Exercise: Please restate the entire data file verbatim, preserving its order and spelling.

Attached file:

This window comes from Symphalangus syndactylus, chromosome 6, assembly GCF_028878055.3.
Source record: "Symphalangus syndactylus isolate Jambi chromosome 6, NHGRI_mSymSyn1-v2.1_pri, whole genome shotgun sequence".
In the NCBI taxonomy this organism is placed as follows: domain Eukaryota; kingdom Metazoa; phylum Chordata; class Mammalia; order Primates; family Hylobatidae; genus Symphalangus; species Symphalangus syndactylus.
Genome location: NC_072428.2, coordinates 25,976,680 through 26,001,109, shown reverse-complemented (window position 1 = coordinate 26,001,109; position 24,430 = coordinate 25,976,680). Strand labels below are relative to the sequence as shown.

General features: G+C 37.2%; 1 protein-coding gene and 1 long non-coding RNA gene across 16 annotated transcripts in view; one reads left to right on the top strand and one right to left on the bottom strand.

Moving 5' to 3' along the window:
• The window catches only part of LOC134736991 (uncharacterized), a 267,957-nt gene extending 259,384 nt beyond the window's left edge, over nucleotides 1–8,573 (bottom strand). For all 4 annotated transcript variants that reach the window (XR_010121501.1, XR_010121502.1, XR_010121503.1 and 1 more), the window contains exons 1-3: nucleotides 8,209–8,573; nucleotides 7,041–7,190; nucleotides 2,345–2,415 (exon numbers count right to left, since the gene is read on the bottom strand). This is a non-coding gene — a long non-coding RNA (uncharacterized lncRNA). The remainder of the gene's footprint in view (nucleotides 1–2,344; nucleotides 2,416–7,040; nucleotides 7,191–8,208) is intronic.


This window comes from Symphalangus syndactylus, chromosome 6, assembly GCF_028878055.3.
Source record: "Symphalangus syndactylus isolate Jambi chromosome 6, NHGRI_mSymSyn1-v2.1_pri, whole genome shotgun sequence".
In the NCBI taxonomy this organism is placed as follows: domain Eukaryota; kingdom Metazoa; phylum Chordata; class Mammalia; order Primates; family Hylobatidae; genus Symphalangus; species Symphalangus syndactylus.
Genome location: NC_072428.2, coordinates 25,976,680 through 26,001,109, shown reverse-complemented (window position 1 = coordinate 26,001,109; position 24,430 = coordinate 25,976,680). Strand labels below are relative to the sequence as shown.

General features: G+C 37.2%; 1 protein-coding gene and 1 long non-coding RNA gene across 16 annotated transcripts in view; one reads left to right on the top strand and one right to left on the bottom strand.

Moving 5' to 3' along the window:
• The window catches only part of LOC134736991 (uncharacterized), a 267,957-nt gene extending 259,384 nt beyond the window's left edge, over nucleotides 1–8,573 (bottom strand). For all 4 annotated transcript variants that reach the window (XR_010121501.1, XR_010121502.1, XR_010121503.1 and 1 more), the window contains exons 1-3: nucleotides 8,209–8,573; nucleotides 7,041–7,190; nucleotides 2,345–2,415 (exon numbers count right to left, since the gene is read on the bottom strand). This is a non-coding gene — a long non-coding RNA (uncharacterized lncRNA). The remainder of the gene's footprint in view (nucleotides 1–2,344; nucleotides 2,416–7,040; nucleotides 7,191–8,208) is intronic.